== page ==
Quick! Get into the #Deora II and lets take a trip back to the early days of the Red Line Club (RLC) over at HotWheelsCollectors.com (HWC). HWC was launched on July 29, 2001 by Mattel/Hot Wheels as a place to have collectors share everything Hot Wheels and as a place to sell limited edition Hot Wheels directly to the collector. Creating a membership known as the “Red Line Club” in 2002, Hot Wheels gave collectors that were part of the Red Line Club priority in buying limited edition #HWC Series vehicles. The 2002 Series was known as Series 1.
The first #HWC Series 1 online sale occurred on April 11, 2002. Through a bevy of server crashes, the Volkswagen Drag Bus offered that day sold 10,000 units in about an hour and a half! Five sales later, on June 25, 2002, the Deora II shown below was sold. A new spectraflame process was in development so the Deora II received a Yellow/Chrome VUM applied to its metal body. VUM was a process in which a colorized chrome surface (kind of like a foil) was applied to both, plastic- and metal-bodied Hot Wheels vehicles.
In addition to this high-end #Spectraflame Paint on the horizon, a “neo-classic” red line wheel was being developed specifically for the RLC. Eventually, the first car featuring neo-classic red line wheels was sold on September 4, 2002. So with the absence of this new wheel for the first several months, all RLC releases featured #Real Riders — tires made of a synthetic plastic that have a rubbery look and feel. Until the Deora II was released, all prior releases had Deep-Dish Real Riders with a red-line tampo on them, since it was the RED LINE CLUB after all. So it did seem a little strange when the Deora II was released with yellow-line Real Riders. The explanation that was given at the time was that it was done so the yellow stripe on the tires could match the body. Seems reasonable enough and looking back at it, we’ve seen other examples over the years where precedent was overruled for the interest of better overall design.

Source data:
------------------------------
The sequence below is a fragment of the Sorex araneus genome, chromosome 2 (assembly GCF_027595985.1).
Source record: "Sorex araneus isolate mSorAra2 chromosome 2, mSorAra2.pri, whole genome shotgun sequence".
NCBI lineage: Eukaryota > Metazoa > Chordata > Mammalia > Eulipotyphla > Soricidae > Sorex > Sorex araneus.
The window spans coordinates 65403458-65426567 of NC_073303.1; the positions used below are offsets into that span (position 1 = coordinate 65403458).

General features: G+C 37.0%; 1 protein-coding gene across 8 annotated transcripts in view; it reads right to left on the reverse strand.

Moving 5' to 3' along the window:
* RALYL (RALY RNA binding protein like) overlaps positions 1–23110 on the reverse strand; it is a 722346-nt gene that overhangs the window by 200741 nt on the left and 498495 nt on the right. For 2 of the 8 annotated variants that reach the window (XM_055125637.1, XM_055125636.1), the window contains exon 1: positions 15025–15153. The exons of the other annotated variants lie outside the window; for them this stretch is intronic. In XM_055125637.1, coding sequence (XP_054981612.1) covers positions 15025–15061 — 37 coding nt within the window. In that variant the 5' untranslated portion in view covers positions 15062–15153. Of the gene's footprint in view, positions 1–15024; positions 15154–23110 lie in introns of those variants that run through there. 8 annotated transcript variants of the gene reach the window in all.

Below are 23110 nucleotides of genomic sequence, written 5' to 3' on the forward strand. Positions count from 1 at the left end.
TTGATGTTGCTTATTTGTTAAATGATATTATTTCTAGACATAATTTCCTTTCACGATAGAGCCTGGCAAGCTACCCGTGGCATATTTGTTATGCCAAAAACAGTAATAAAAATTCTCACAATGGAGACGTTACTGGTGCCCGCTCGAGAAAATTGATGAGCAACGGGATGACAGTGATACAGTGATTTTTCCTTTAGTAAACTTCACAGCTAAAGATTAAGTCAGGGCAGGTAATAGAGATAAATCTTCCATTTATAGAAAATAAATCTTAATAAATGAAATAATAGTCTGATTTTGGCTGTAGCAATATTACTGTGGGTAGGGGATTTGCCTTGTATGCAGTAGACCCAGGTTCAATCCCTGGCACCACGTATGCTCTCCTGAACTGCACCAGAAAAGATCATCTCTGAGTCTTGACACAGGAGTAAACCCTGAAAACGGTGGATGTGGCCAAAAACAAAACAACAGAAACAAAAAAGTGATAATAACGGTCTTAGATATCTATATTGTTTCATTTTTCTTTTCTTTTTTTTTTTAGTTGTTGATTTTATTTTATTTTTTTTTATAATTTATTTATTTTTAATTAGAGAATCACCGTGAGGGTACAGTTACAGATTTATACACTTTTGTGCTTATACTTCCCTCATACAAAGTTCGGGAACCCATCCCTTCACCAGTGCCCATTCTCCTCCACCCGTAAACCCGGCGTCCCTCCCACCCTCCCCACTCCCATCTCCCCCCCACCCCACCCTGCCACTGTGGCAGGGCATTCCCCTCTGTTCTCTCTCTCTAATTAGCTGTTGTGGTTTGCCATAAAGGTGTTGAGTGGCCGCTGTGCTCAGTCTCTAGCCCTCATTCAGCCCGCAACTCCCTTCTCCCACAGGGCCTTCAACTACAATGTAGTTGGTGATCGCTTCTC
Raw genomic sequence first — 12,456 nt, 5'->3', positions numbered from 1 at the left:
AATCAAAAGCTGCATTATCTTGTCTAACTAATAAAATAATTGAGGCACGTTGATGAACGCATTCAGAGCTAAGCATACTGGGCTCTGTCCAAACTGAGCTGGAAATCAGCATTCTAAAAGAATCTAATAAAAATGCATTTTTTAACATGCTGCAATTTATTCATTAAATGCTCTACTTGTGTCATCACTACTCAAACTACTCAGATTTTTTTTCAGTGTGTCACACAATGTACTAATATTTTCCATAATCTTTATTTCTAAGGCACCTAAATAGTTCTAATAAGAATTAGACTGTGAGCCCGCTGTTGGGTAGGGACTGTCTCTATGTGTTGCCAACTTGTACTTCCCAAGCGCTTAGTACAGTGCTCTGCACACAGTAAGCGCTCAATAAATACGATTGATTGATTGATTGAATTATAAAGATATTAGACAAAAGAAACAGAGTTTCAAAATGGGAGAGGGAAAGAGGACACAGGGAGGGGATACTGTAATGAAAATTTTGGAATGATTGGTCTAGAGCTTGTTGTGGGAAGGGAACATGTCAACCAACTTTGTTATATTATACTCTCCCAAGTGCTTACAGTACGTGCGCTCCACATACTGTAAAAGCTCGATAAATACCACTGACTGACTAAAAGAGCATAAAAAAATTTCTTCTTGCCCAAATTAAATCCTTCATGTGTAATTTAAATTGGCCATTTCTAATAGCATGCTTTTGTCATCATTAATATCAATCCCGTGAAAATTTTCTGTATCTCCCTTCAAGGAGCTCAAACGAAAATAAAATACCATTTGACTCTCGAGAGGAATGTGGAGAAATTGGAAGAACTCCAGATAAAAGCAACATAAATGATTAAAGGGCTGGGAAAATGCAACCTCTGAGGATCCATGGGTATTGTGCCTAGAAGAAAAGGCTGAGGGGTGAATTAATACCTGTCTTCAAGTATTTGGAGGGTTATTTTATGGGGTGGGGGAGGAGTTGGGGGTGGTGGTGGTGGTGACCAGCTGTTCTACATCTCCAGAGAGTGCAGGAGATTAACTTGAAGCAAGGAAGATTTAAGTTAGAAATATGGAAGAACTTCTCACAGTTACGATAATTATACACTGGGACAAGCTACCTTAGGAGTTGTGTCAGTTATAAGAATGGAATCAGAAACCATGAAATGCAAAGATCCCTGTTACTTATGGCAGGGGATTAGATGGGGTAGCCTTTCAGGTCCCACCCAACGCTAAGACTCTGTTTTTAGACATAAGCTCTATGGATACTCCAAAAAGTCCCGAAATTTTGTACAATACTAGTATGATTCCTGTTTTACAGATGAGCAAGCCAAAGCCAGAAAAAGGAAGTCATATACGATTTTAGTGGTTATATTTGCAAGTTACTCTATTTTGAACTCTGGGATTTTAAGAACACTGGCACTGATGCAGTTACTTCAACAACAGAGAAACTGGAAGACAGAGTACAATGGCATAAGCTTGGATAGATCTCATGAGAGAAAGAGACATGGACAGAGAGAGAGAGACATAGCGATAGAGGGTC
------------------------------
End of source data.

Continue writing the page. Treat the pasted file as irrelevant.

HWC DAVE, an administrator at HWC at the time, jokingly created artwork with the name of the Red Line Club changed to the Yellow Line Club. He tried to garner support for this release as it had his name on it, literally. If you read the license plate on this Deora II, you’ll see that it reads “HW DAVE”. While HWC DAVE is lone gone from HWC, we salute you in your 1-car, Yellow Line Club.